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Should Bush and Cheney Face Impeachment?

Should the House of Representatives impeach President George W. Bush and Vice President Richard Cheney? My own preferences to one side (where they belong) the answer is no. But the explanation of the short answer requires a little more detail.

While it would be tempting indeed to hoist the Republican Party by its own petard, the immediate precedent--the impeachment of President William Jefferson Clinton–is not apposite. That episode was a naked abuse of congressional power, by a willful and partisan majority in the lower house, with no precedent in the language of the Constitution or the case law of congressional impeachment. Clinton’s offense, if properly so termed, was close to perjury, but not perjury. He had minced words, intentionally misleading his interlocutors in a deposition regarding a civil suit having nothing to do with his official duties as president. The question in the deposition did not address the suit but later conduct. The suit, Jones v. Clinton, was (it seems to me) frivolously pursued for highly questionable purposes. While not necessarily part of a grand conspiracy, the named plaintiff was more a puppet than a plaintiff seeking justice. The suit was dismissed and, in what must be seen as an example of a true “high tech lynching,” a monetary settlement was extorted from the president.

At trial, the Senate acquitted, again along almost purely partisan lines. The president’s counsel had argued first that the senators were not just jurors, but judges, capable of deciding what the law and precedent of impeachable offenses was. Second, Clinton’s conduct might have been censurable, but it was not illegal in any sense of the word. Third, even if he might have been found civilly liable, nothing that he had done touched his duties in office, as an officer of the United States.

And that last is the key to understanding what the framers, and their successors, wanted from impeachment and trial. It was a process to make accountable political officeholders and their appointees. It entered the federal Constitution not from English precedent (in which impeachment lay for any offense the Commons wanted, might lie against anyone in or out of office, and punishment was not limited to removal and disqualification) but from state constitutions. The original understanding of the framers was that impeachment was part of the checks and balances in separation of powers. At the same time, by specifying that it lay only for certain types of offenses including the catchall “high crimes and misdemeanors” the framers restricted impeachment and trial to misconduct in office that abused the trust of the people. Impeachment, despite the claims of some, should not be voted for anything the lower house wants to vote for–it is not a political decision. It is a legal one, bound by text and precedent.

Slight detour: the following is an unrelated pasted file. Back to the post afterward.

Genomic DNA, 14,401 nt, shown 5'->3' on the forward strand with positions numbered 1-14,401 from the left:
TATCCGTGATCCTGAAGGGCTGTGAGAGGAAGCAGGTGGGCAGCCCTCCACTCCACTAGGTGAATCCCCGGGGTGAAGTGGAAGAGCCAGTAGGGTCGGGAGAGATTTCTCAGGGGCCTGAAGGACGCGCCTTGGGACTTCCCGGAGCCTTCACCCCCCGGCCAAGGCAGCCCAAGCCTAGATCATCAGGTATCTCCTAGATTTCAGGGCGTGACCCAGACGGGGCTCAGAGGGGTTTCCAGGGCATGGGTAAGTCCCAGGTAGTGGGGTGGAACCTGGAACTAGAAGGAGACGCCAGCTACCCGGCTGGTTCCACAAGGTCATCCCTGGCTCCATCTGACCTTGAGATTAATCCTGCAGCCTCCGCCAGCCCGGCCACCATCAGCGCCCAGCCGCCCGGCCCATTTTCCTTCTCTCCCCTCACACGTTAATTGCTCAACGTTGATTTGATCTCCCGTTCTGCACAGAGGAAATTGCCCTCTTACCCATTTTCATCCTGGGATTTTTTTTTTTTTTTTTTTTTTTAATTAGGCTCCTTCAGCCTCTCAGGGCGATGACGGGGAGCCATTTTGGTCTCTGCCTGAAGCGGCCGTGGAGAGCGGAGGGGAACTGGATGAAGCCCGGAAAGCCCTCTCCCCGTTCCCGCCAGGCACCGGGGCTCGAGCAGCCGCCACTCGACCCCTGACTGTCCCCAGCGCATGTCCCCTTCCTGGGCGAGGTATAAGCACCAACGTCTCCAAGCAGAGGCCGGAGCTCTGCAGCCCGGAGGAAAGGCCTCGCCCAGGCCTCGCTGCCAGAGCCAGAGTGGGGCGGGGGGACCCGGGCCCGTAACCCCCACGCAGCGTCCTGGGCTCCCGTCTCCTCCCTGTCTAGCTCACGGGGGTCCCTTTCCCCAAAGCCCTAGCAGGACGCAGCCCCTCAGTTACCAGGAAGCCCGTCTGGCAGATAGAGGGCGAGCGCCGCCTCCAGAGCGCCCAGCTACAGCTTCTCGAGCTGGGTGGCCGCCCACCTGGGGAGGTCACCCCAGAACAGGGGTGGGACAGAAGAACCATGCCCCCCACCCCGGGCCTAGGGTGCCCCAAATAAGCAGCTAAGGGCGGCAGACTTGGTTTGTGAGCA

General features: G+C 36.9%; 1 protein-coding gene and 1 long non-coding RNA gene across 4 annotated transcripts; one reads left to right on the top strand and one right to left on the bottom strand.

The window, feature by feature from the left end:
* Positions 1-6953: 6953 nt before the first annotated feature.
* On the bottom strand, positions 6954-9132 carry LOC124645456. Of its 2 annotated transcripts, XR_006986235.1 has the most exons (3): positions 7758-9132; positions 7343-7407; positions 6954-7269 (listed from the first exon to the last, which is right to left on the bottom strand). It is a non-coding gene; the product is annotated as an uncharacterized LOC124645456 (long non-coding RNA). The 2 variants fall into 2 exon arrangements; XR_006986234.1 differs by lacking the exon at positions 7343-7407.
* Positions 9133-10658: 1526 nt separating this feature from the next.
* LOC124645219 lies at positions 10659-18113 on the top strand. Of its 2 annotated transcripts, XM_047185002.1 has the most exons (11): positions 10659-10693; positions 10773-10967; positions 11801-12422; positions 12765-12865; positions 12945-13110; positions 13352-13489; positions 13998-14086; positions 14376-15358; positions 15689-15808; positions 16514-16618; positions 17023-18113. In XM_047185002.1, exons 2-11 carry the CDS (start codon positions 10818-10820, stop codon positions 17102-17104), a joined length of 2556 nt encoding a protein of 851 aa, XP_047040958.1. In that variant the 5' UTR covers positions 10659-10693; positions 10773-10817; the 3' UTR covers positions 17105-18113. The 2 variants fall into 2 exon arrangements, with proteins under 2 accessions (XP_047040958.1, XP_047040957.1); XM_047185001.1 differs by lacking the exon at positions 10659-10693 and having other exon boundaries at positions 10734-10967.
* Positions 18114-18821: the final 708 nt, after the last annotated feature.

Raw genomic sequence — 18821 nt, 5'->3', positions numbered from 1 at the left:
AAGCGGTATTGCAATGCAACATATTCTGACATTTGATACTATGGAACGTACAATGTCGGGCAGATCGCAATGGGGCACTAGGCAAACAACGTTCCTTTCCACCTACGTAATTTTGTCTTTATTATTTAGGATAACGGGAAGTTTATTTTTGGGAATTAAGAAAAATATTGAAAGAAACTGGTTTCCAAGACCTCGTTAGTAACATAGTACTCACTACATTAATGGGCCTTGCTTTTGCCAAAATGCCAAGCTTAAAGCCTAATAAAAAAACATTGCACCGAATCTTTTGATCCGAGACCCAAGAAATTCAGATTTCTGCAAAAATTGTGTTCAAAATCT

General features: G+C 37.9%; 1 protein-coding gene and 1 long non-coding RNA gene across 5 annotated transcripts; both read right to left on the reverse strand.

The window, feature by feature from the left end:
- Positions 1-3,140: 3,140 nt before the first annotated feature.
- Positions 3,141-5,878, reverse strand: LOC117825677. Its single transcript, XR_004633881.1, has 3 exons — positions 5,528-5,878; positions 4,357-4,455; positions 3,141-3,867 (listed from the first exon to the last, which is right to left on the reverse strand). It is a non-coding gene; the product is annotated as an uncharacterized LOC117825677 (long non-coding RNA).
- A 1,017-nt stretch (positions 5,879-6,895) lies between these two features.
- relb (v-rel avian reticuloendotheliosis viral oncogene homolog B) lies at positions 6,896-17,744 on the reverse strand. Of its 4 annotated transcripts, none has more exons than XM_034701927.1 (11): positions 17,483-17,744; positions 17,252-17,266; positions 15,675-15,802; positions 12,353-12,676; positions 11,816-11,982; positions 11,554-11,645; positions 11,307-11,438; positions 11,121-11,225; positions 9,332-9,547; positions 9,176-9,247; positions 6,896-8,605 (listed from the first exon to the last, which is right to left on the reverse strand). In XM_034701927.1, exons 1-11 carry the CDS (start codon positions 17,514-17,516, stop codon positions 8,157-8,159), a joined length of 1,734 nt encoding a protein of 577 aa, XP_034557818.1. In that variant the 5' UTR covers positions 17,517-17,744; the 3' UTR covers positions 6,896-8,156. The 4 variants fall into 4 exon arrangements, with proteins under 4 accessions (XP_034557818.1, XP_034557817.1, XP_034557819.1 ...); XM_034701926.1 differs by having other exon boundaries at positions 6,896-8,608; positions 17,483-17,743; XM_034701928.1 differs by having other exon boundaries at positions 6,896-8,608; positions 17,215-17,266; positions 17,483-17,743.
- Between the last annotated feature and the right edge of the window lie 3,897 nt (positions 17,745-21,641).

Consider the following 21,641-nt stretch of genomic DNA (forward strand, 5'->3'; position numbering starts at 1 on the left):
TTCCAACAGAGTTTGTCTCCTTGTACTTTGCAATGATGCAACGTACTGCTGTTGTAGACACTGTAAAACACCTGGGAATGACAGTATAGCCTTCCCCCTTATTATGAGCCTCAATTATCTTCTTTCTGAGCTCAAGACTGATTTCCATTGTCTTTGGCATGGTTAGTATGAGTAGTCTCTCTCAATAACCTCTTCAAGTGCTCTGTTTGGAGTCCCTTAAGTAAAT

There is no doubt that a world court could indict Bush and Cheney for crimes against humanity in the bombing and other offenses against the people of Afghanistan and Iraq. Neither of those governments carried on acts of aggression against the United States. They might also be indicted for violating the international laws of war. The occupation of Iraq is illegal. The confinement of suspected political enemies of the administration in a prison camp in Cuba is illegal. Collusion in the transportation of suspected enemies of the country to third countries in order that the individuals be tortured is illegal.

But these are not offenses that violate the constitutional powers vested in the chief executive and the vice president. Their power to conduct war or near war was approved by the Congress and by the majority of the voting public is fully within the admittedly vague language of the Constitution. The so-called imperial presidency knows little legal limitation as the hearing and proceedings on the Iran-Contra scandal demonstrated.

The decision to wiretap suspected terrorists (and political opponents) at home without using the courts established for that step may be assigned as grounds for impeachment, but it is not without precedent, and may be regarded as within the war powers of a president in a time of war. World War I era precedents, treason and spying cases during World War II, and Cold War cases may be precedent as well.

Other political activities, for example self-dealing in the Halliburton billing question, and most recent round of political dirty tricks, dismissing federal attorneys because they would not proceed with bogus indictments of Democratic candidates, may be a firmer ground for impeachment inquiries, but they are not likely to engender the kind of passion that a misconceived and illegal war has engendered.

Of course, we do not know everything about this administration, and as Congress’s newly invigorated willingness to investigate and oversee the executive gains momentum, new information may come to light. Impeachment should never be undertaken lightly. It is a formidable weapon–the grand inquest of the people.

Related Links

  • Bernard Weiner: The Roots of Disaster ... Impeachment As Remedy